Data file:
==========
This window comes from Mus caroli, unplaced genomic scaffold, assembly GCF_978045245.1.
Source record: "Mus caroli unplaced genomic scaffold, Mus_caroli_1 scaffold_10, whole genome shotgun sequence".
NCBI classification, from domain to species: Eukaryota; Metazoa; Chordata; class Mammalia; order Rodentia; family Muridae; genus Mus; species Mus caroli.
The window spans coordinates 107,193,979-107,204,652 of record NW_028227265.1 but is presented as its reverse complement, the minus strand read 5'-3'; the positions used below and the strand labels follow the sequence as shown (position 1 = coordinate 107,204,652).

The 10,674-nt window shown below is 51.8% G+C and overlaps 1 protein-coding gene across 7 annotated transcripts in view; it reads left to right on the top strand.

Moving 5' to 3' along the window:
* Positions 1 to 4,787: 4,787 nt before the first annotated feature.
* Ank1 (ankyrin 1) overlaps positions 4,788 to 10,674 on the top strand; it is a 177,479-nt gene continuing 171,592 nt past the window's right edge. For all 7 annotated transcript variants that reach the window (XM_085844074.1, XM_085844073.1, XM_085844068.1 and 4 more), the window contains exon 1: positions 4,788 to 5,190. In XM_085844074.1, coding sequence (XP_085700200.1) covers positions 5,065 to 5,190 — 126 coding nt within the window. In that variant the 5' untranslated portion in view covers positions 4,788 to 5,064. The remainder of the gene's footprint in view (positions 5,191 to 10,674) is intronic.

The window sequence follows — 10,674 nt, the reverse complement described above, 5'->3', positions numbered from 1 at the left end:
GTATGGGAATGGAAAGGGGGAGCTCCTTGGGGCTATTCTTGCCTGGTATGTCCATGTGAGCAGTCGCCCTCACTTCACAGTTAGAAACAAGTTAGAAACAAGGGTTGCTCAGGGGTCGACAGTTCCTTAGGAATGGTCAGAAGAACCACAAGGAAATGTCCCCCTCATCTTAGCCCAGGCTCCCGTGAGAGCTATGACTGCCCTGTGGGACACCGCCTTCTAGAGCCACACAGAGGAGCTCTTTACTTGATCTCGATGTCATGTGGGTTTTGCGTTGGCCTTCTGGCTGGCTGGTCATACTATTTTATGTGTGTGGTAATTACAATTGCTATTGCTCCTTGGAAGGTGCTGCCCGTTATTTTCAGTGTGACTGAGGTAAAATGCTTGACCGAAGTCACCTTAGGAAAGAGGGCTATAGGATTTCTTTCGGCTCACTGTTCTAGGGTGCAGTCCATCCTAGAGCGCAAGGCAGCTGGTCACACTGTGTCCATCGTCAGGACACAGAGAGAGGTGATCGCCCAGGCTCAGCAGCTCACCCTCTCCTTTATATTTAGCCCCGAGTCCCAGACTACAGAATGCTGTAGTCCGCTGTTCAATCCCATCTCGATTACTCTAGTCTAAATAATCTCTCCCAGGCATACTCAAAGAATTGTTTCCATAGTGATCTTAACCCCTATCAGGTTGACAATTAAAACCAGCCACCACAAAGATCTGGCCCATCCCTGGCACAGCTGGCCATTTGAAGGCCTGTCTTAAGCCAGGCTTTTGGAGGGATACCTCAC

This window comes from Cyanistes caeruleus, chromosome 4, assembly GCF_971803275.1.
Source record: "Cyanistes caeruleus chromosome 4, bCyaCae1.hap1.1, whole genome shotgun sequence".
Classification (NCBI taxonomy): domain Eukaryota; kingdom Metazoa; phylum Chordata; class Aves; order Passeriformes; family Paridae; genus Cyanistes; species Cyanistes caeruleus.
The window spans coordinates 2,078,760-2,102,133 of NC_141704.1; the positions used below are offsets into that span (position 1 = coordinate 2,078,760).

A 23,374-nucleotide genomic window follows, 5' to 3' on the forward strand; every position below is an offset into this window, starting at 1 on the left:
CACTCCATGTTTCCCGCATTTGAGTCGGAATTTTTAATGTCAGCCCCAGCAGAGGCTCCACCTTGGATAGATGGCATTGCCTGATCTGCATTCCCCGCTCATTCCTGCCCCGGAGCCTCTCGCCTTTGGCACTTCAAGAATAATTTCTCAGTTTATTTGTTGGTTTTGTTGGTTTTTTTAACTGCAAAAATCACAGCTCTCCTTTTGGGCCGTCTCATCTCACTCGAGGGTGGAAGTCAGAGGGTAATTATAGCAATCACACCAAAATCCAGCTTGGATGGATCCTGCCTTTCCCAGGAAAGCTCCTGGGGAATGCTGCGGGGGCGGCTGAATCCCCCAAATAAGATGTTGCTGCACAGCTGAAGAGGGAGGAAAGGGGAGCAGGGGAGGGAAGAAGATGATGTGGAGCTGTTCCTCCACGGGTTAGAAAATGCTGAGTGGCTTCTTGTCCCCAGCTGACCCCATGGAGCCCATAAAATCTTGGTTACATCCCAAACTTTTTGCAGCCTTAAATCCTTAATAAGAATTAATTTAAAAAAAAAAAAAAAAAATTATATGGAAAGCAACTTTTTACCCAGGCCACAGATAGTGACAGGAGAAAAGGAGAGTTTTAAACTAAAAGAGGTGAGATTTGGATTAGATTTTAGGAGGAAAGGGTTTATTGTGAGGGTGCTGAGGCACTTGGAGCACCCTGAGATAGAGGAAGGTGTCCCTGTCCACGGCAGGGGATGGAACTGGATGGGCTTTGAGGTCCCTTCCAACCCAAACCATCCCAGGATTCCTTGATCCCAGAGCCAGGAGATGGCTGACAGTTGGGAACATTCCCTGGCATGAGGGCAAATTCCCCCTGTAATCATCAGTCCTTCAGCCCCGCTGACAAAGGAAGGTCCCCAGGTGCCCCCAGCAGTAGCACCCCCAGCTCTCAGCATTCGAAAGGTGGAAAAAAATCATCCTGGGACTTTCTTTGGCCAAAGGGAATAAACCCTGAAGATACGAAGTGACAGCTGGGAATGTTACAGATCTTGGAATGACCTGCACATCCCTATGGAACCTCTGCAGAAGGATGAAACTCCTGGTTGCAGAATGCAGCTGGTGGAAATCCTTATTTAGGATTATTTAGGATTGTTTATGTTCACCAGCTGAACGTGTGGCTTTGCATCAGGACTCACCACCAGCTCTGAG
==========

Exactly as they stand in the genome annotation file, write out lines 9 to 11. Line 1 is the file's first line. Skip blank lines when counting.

The window sequence follows — 10,674 nt, the reverse complement described above, 5'->3', positions numbered from 1 at the left end:
GTATGGGAATGGAAAGGGGGAGCTCCTTGGGGCTATTCTTGCCTGGTATGTCCATGTGAGCAGTCGCCCTCACTTCACAGTTAGAAACAAGTTAGAAACAAGGGTTGCTCAGGGGTCGACAGTTCCTTAGGAATGGTCAGAAGAACCACAAGGAAATGTCCCCCTCATCTTAGCCCAGGCTCCCGTGAGAGCTATGACTGCCCTGTGGGACACCGCCTTCTAGAGCCACACAGAGGAGCTCTTTACTTGATCTCGATGTCATGTGGGTTTTGCGTTGGCCTTCTGGCTGGCTGGTCATACTATTTTATGTGTGTGGTAATTACAATTGCTATTGCTCCTTGGAAGGTGCTGCCCGTTATTTTCAGTGTGACTGAGGTAAAATGCTTGACCGAAGTCACCTTAGGAAAGAGGGCTATAGGATTTCTTTCGGCTCACTGTTCTAGGGTGCAGTCCATCCTAGAGCGCAAGGCAGCTGGTCACACTGTGTCCATCGTCAGGACACAGAGAGAGGTGATCGCCCAGGCTCAGCAGCTCACCCTCTCCTTTATATTTAGCCCCGAGTCCCAGACTACAGAATGCTGTAGTCCGCTGTTCAATCCCATCTCGATTACTCTAGTCTAAATAATCTCTCCCAGGCATACTCAAAGAATTGTTTCCATAGTGATCTTAACCCCTATCAGGTTGACAATTAAAACCAGCCACCACAAAGATCTGGCCCATCCCTGGCACAGCTGGCCATTTGAAGGCCTGTCTTAAGCCAGGCTTTTGGAGGGATACCTCAC

This window comes from Cyanistes caeruleus, chromosome 4, assembly GCF_971803275.1.